Community Development became a part of the Ujamaa Villages established in Tanzania by Julius Nyerere, where it had some success in assisting with the delivery of education services throughout rural areas, but has elsewhere met with mixed success. In the 1970s and 1980s, Community Development became a part of "Integrated Rural Development", a strategy promoted by United Nations Agencies and the World Bank. Central to these policies of community development were
- Adult Literacy Programs, drawing on the work of Brazilian Educator Paulo Freire and the "Each One Teach One" adult literacy teaching method conceived by Frank Laubach.
- Youth and Women's Groups, following the work of the Serowe Brigades of Botswana, of Patrick van Rensburg.
- Development of Community Business Ventures and particularly Cooperatives, in part drawn on the examples of José María Arizmendiarrieta and the Mondragon Cooperatives of the Basque Region of Spain
- Compensatory Education for those missing out in the formal education system, drawing on the work of Open Education as pioneered byMichael Young.
- Dissemination of Alternative Technologies, based upon the work of E. F. Schumacher as advocated in his book Small is Beautiful: Economics as if people really mattered
- Village Nutrition Programs and Permaculture Projects, based upon the work of Australians Bill Mollison and David Holmgren.
- Village Village Water Supply Programs
Community development in Canada has roots in the development of co-operatives, credit unions and caisses populaires. The Antigonish Movement which started in the 1920s in Nova Scotia, through the work of Doctor Moses Coady and Father James Tompkins, has been particularly influential in the subsequent expansion of community economic development work across Canada.
In the 1990s, following critiques of the mixed success of "top down" government programs, and drawing on the work of Robert Putnam, in the rediscovery of Social Capital, Community Development internationally became concerned with social capital formation. In particular the outstanding success of the work of Muhammad Yunus in Bangladesh with the Grameen Bank, has led to the attempts to spreadmicroenterprise credit schemes around the world. This work was honoured by the 2006 Nobel Peace Prize.
The "Human Scale Development" work of Right Livelihood Award winning Chilean economist Manfred Max Neef promotes the idea of development based upon fundamental human needs, which are considered to be limited, universal and invariant to all human beings (being a part of our human condition). He considers that poverty results from the failure to satisfy a particular human need, it is not just an absence ofmoney. Whilst human needs are limited, Max Neef shows that the ways of satisfying human needs is potentially unlimited. Satisfiers also have different characteristics: they can be violators or destroyers, pseudosatisfiers, inhibiting satisfiers, singular satisfiers, or synergic satisfiers. Max-Neef shows that certain satisfiers, promoted as satisfying a particular need, in fact inhibit or destroy the possibility of satisfying other needs: eg, the arms race, while ostensibly satisfying the need for protection, in fact then destroys subsistence, participation, affection and freedom; formal democracy, which is supposed to meet the need for participation often disempowers and alienates; commercialtelevision, while used to satisfy the need for recreation, interferes with understanding, creativity and identity. Synergic satisfiers, on the other hand, not only satisfy one particular need, but also lead to satisfaction in other areas: some examples are breast-feeding; self-managed production; popular education; democratic community organisations; preventative medicine; meditation; educational games.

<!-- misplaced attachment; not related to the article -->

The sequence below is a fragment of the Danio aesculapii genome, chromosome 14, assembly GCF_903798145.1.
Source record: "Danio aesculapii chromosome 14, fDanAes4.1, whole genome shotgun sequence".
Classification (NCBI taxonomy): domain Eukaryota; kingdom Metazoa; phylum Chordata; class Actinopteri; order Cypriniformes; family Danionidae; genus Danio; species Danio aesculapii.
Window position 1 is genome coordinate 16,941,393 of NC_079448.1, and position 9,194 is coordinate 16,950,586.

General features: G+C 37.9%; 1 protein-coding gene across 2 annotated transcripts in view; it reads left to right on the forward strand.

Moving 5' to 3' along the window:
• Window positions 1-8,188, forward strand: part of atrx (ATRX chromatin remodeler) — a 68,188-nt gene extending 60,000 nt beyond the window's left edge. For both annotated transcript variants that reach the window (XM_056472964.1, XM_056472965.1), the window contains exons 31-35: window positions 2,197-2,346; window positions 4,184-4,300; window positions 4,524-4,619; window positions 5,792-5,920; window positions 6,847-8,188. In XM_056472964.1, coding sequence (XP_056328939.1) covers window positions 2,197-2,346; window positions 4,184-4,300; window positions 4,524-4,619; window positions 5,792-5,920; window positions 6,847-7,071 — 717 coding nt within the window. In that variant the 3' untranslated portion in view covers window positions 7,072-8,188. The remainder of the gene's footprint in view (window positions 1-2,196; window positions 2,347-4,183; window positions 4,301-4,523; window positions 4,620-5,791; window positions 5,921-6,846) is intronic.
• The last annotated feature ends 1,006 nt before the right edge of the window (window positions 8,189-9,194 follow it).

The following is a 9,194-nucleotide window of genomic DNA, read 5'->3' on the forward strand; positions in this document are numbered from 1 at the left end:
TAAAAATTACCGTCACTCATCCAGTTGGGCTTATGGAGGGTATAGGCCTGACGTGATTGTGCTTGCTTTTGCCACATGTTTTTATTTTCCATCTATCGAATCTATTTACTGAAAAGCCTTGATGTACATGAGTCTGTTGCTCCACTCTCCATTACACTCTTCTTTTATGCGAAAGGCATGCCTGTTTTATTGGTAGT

Community building and organizing
Putting the unity back into community (Pat Shortt)
Community building is a field of practices directed toward the creation or enhancement ofcommunity between individuals within a regional area (such as a neighbourhood) or with a common interest. It is sometimes encompassed under the field of community development.
A wide variety of practices can be utilized for community building, ranging from simple events likepotlucks and small book clubs, to larger–scale efforts such as mass festivals and buildingconstruction projects that involve local participants rather than outside contractors. Activistsengaged in community building efforts in industrialized nations see the apparent loss of community in these societies as a key cause of social disintegration and the emergence of many harmful behaviors. They may see building community as a means to increase social justice, individual well-being and reduce negative impacts of otherwise disconnected individuals.
Community organizing is a process by which people are brought together to act in common self-interest. While organizing describes any activity involving people interacting with one another in a formal manner, much community organizing is in the pursuit of a common agenda. Many groups seek populist goals and the ideal of participatory democracy. Community organizers create social movements by building a base of concerned people, mobilizing these community members to act, and developing leadership from and relationships among the people involved.
- Community art
- Community media
- Community organizing
- Community practice
- Rural community development
- Urban regeneration
- Community engagement
- Participatory planning
- ^ "Community Development Challenge Report". Produced by Community Development Foundation for Communities and Local Government. Retrieved 2009-02-13.
- ^ "Definition of CDL". Federation for Community Development Learning. Retrieved 2007-07-28.
2. Briggs, Xavier de Souza, and Elizabeth Mueller and Mercer Sullivan, From Neighborhood to Community: Evidence on the Social Effects of Community Development Corporations. Community Development Research Center, 1997.
4. Grogan, Paul and Tony Proscio, Comeback Cities: A Blueprint for Urban Neighborhood Revival. Westview Press, 2002. ISBN 0813339529, 9780813339528
7. Knowledgeplex. A news and information resource for the affordable housing and community development field.http://www.knowledgeplex.org/